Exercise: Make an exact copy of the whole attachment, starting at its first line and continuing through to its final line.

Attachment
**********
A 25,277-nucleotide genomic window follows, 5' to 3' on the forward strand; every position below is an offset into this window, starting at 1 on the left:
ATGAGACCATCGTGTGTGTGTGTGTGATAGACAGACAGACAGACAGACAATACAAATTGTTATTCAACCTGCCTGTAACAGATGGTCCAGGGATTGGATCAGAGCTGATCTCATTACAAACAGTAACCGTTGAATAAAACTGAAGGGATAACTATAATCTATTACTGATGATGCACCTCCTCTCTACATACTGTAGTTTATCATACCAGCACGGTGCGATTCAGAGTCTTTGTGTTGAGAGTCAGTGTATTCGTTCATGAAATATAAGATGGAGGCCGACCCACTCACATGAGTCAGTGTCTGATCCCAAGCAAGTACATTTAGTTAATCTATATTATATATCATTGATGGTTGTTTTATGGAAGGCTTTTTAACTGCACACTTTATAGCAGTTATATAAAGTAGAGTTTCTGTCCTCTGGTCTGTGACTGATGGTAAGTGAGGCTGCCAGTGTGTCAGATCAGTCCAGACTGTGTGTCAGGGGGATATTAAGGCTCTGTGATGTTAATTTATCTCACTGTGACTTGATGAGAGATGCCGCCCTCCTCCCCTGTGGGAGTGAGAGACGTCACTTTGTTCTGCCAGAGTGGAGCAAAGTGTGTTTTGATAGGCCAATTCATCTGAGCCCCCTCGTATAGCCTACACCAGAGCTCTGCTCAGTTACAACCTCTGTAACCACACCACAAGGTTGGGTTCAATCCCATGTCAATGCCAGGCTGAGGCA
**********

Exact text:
A 25,277-nucleotide genomic window follows, 5' to 3' on the forward strand; every position below is an offset into this window, starting at 1 on the left:
ATGAGACCATCGTGTGTGTGTGTGTGATAGACAGACAGACAGACAGACAATACAAATTGTTATTCAACCTGCCTGTAACAGATGGTCCAGGGATTGGATCAGAGCTGATCTCATTACAAACAGTAACCGTTGAATAAAACTGAAGGGATAACTATAATCTATTACTGATGATGCACCTCCTCTCTACATACTGTAGTTTATCATACCAGCACGGTGCGATTCAGAGTCTTTGTGTTGAGAGTCAGTGTATTCGTTCATGAAATATAAGATGGAGGCCGACCCACTCACATGAGTCAGTGTCTGATCCCAAGCAAGTACATTTAGTTAATCTATATTATATATCATTGATGGTTGTTTTATGGAAGGCTTTTTAACTGCACACTTTATAGCAGTTATATAAAGTAGAGTTTCTGTCCTCTGGTCTGTGACTGATGGTAAGTGAGGCTGCCAGTGTGTCAGATCAGTCCAGACTGTGTGTCAGGGGGATATTAAGGCTCTGTGATGTTAATTTATCTCACTGTGACTTGATGAGAGATGCCGCCCTCCTCCCCTGTGGGAGTGAGAGACGTCACTTTGTTCTGCCAGAGTGGAGCAAAGTGTGTTTTGATAGGCCAATTCATCTGAGCCCCCTCGTATAGCCTACACCAGAGCTCTGCTCAGTTACAACCTCTGTAACCACACCACAAGGTTGGGTTCAATCCCATGTCAATGCCAGGCTGAGGCA